Radiofrequency Ablation (RFA)
Radiofrequency Ablation, or RFA, for short, is a non-surgical procedure which ablates, or disables, painful nerve signals. RFA uses the energy to generate heat in a very precise, targeted area. This is a technology which has many medical applications, including back/spine pain, cardiac arrhythmias and destruction of tumors. In the foot and ankle, common conditions that can be treated with RFA are:
- Neuromas (Morton’s Neuroma)
- Heel pain related to plantar fasciitis or neuritis (Baxter’s neuritis, medial calcaneal nerve neuritis)
- Nerve entrapment (when nerves get pinched, often from scar tissue related to previous surgery).
When should one consider RFA?
A patient might consider RFA if they have tried conservative treatments (things like cortisone injections, padding, orthotics, NSAIDs, etc) and failed to achieve adequate relief of their symptoms. RFA should be considered as an alternative option to surgery.
Advantages of RFA over surgery:
- The procedure is non-surgical, meaning: no incisions, no stitches and no wound care is involved.
- The procedure is performed in a comfortable office setting.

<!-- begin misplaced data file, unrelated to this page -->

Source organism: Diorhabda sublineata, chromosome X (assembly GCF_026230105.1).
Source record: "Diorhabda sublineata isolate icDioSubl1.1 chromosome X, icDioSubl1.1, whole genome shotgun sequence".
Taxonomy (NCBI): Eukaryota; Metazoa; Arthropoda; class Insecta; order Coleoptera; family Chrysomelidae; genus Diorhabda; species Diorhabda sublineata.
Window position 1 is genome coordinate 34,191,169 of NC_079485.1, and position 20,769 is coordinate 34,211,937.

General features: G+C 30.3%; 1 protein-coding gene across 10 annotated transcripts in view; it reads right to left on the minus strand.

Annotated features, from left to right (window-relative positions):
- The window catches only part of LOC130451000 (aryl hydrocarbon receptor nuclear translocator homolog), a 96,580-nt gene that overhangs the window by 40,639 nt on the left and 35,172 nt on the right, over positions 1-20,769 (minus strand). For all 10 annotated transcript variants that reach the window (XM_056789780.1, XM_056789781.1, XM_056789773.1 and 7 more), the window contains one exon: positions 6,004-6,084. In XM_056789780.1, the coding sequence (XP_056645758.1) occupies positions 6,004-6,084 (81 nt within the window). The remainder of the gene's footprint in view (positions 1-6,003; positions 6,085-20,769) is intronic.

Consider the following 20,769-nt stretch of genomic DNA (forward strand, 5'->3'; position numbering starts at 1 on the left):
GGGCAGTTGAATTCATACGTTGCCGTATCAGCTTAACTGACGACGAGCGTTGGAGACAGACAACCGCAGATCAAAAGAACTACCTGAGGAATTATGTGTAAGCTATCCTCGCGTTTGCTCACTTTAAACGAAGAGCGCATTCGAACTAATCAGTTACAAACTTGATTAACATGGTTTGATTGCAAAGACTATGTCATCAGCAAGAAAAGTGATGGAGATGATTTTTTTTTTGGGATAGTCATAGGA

- No post procedure weight bearing restrictions (no need for crutches, cast or boot)
- No need for anesthesia other than local anesthetics.
- Patients typically do not need to take time off work.
- Clinical evidence supports RFA as a safe and effective alternative to surgery.
How the procedure works:
The process itself involves placing a probe into the area of the foot which is affected. This is similar to an injection. The probe is moved and the proper placement of the probe is confirmed visually with ultrasound as well as through stimulus from the probe. When the probe is placed near a nerve it can be tested which will create a buzzing on or thumping sensation which informs the doctor that the probe is in the right place. Once placement is confirmed, local anesthetic is injected and the RFA probe turned on to ablate the nerve/tissue by generating heat. While local anesthetic is used to minimize discomfort, this portion of the procedure can be painful, usually for less than 20 seconds.
After the procedure:
A small dressing, brace or ace wrap may be placed on the treated foot immediately after the procedure. Patients can typically fit into an athletic shoe and not need a surgical shoe. The dressing is mainly used to control swelling and only worn the first day. There are no open wounds or incisions, just small pin sized puncture points from the insertion of the needle, similar to what you would get from a regular injection… After the first day, a patient resumes activity to tolerance with an emphasis on RICE (rest, ice, compressive ace wrap, and elevation). Most patients control pain with Motrin or Tylenol. Narcotics are not typically needed nor prescribed.
How long does RFA take to work?